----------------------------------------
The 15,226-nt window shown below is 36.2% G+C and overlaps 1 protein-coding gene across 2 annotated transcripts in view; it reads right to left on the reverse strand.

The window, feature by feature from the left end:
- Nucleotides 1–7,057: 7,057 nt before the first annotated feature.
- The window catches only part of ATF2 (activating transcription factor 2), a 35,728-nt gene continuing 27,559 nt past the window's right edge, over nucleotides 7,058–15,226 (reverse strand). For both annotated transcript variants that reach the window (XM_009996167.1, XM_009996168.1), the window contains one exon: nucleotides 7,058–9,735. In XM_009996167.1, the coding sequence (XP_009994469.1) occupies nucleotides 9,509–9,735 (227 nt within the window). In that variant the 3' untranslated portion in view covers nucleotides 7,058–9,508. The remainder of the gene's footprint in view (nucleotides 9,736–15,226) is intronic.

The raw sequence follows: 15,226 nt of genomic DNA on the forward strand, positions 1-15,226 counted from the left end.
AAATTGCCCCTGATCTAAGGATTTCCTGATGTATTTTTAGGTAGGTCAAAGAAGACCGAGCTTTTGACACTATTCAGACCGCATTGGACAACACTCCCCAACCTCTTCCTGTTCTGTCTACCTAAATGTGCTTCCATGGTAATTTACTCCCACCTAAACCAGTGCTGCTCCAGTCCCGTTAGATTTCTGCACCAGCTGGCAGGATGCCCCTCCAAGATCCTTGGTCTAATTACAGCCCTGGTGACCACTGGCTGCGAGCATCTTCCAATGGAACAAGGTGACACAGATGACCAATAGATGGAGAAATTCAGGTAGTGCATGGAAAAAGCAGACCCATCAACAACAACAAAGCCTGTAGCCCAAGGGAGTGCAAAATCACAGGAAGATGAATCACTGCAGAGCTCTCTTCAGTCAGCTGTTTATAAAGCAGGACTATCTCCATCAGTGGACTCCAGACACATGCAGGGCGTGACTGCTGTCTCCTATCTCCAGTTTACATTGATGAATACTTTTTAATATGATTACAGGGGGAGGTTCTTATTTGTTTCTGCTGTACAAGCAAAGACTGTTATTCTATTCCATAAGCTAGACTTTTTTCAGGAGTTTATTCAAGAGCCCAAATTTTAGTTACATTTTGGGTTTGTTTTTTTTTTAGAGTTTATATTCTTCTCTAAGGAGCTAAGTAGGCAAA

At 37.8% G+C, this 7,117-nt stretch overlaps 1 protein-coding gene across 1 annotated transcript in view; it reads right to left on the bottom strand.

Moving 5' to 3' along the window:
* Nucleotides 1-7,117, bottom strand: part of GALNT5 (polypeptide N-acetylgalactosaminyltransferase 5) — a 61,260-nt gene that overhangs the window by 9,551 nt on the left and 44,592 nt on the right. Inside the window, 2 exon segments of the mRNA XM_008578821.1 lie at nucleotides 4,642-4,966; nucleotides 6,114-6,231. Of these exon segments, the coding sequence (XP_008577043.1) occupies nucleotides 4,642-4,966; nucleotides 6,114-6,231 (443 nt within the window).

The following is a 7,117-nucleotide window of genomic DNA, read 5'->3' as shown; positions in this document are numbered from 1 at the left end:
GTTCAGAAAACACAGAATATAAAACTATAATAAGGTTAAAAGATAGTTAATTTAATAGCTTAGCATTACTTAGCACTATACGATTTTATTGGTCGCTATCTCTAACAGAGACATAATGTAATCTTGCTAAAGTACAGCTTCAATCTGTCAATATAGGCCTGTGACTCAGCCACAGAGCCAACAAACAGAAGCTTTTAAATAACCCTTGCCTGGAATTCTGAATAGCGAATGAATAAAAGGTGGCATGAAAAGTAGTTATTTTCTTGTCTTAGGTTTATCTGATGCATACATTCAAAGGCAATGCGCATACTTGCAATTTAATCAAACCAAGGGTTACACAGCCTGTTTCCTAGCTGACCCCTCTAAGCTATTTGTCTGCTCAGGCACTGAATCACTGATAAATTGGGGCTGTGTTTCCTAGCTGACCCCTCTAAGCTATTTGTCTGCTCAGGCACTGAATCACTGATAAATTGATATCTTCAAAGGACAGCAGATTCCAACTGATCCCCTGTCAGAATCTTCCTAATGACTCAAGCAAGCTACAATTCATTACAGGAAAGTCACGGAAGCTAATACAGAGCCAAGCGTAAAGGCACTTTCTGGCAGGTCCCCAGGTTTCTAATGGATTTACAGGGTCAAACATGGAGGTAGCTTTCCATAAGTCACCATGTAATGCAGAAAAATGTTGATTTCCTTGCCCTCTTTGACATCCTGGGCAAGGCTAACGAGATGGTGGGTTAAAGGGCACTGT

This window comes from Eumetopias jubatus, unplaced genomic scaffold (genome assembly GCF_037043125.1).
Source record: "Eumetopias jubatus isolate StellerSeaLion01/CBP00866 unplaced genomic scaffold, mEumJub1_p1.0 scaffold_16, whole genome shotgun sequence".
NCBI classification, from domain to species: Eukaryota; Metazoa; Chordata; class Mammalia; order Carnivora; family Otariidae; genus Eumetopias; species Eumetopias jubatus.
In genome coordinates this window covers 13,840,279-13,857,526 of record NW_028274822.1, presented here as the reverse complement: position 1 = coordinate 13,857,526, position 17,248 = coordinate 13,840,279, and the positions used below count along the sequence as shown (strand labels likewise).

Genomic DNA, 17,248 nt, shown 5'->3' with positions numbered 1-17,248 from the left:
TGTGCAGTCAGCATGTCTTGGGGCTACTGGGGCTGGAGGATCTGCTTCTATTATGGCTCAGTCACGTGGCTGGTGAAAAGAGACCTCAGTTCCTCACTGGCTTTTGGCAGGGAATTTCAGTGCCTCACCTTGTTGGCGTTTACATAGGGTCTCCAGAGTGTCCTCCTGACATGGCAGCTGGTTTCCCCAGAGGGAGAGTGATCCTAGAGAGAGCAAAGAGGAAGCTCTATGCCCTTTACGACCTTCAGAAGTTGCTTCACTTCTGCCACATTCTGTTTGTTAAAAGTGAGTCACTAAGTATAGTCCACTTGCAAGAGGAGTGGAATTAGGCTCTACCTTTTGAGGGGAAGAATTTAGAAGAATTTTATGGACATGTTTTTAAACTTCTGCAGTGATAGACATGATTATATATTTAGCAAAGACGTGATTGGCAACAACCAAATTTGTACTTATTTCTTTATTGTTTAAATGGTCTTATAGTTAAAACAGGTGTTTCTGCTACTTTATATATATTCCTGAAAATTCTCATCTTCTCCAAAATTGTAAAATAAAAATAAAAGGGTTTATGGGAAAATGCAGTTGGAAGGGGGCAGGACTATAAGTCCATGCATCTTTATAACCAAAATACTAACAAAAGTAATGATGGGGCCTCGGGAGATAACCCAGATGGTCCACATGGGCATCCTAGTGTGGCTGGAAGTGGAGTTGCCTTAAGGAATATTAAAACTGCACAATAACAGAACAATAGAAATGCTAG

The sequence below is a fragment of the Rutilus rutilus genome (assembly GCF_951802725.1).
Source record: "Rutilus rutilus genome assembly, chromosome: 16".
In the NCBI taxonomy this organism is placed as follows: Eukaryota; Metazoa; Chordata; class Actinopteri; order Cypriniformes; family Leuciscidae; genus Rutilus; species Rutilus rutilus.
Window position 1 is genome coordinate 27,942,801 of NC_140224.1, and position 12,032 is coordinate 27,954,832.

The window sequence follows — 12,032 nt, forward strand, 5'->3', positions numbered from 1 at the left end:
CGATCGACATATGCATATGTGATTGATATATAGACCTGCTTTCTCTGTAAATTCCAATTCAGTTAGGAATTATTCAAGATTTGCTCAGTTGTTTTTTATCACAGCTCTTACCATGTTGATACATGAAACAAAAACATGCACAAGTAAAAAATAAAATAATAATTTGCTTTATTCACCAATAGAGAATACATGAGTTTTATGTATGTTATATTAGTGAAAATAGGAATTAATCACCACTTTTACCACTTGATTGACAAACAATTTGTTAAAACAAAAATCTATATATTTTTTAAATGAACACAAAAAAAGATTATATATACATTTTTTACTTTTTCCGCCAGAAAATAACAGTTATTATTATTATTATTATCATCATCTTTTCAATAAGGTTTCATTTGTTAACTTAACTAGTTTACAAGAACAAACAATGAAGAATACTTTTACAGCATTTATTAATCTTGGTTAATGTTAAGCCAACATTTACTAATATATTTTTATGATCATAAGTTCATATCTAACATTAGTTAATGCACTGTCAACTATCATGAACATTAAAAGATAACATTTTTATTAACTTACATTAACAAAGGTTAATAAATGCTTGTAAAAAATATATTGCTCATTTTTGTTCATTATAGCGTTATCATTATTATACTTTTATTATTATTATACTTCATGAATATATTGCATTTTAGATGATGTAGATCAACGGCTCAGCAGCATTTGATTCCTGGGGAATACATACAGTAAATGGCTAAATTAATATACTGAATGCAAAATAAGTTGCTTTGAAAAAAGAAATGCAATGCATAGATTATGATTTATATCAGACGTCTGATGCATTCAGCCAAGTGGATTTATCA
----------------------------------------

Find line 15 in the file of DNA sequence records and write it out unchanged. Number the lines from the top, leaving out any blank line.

In genome coordinates this window covers 13,840,279-13,857,526 of record NW_028274822.1, presented here as the reverse complement: position 1 = coordinate 13,857,526, position 17,248 = coordinate 13,840,279, and the positions used below count along the sequence as shown (strand labels likewise).